Factors Affecting Black Bass Species Composition in Louisiana Gulf Slope and Lower Mississippi Alluvial Valley Streams
Michael D. Kaller, Tiffany E. Pasco, William E. Kelso, and Debra G. Kelly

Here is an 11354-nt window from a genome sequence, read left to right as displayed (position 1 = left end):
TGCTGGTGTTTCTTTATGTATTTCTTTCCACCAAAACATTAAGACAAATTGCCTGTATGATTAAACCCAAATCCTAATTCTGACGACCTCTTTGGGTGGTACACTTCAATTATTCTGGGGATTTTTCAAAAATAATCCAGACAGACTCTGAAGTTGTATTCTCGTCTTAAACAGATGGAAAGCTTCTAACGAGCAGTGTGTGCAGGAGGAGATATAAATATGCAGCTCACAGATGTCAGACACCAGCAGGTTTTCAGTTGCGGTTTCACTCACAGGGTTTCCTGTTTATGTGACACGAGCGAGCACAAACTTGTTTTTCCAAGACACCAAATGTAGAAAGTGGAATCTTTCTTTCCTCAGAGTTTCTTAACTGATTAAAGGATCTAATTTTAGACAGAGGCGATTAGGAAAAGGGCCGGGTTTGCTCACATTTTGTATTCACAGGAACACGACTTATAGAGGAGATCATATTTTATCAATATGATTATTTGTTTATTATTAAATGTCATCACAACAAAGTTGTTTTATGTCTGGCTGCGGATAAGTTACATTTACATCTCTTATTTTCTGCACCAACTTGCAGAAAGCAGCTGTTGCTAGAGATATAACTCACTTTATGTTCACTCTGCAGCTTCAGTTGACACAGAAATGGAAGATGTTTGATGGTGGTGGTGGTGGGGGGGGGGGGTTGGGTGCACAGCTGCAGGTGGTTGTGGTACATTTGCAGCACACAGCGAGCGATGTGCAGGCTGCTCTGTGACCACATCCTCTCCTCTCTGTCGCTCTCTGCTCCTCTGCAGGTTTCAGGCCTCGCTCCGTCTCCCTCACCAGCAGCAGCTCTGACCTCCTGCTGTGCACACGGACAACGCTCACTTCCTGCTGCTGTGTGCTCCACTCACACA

Abstract.—Historic reports and museum records describe a distinct spatial distribution pattern and habitat partitioning between Largemouth Bass Micropertus salmoides salmoides and Spotted Bass Micropterus punctulatus. However, beginning in the mid-20th Century, the literature describes more co-occurrences and less species specificity among habitats and distributions. Herein, we conducted a retrospective analysis of recently collected data (2005–2014) to assess: (1) how current distributional patterns of Spotted Bass and Largemouth Bass compare with historic distributions in Louisiana; (2) evidence of species-specific habitat associations based on abundance and habitat data collected; and (3) whether the Florida Largemouth Bass M. salmoides floridanus stocking program has affected Spotted Bass populations in adjacent river systems. Analyses of 68 wadeable streams and rivers indicated that current spatial distributions matched historic descriptions for 6 of 9 major drainages, with evidence still supporting distinct habitat associations for each species. Importantly, Spotted Bass did appear to be negatively influenced by widespread Largemouth Bass stocking. Further, construction of reservoirs across the state and landscape conversion from wet prairie and forest to intensive agriculture may have negatively impacted both species. Overall, habitat alteration and loss was the most widespread explanation for declines in Spotted Bass, with Largemouth Bass stocking of secondary and more localized importance.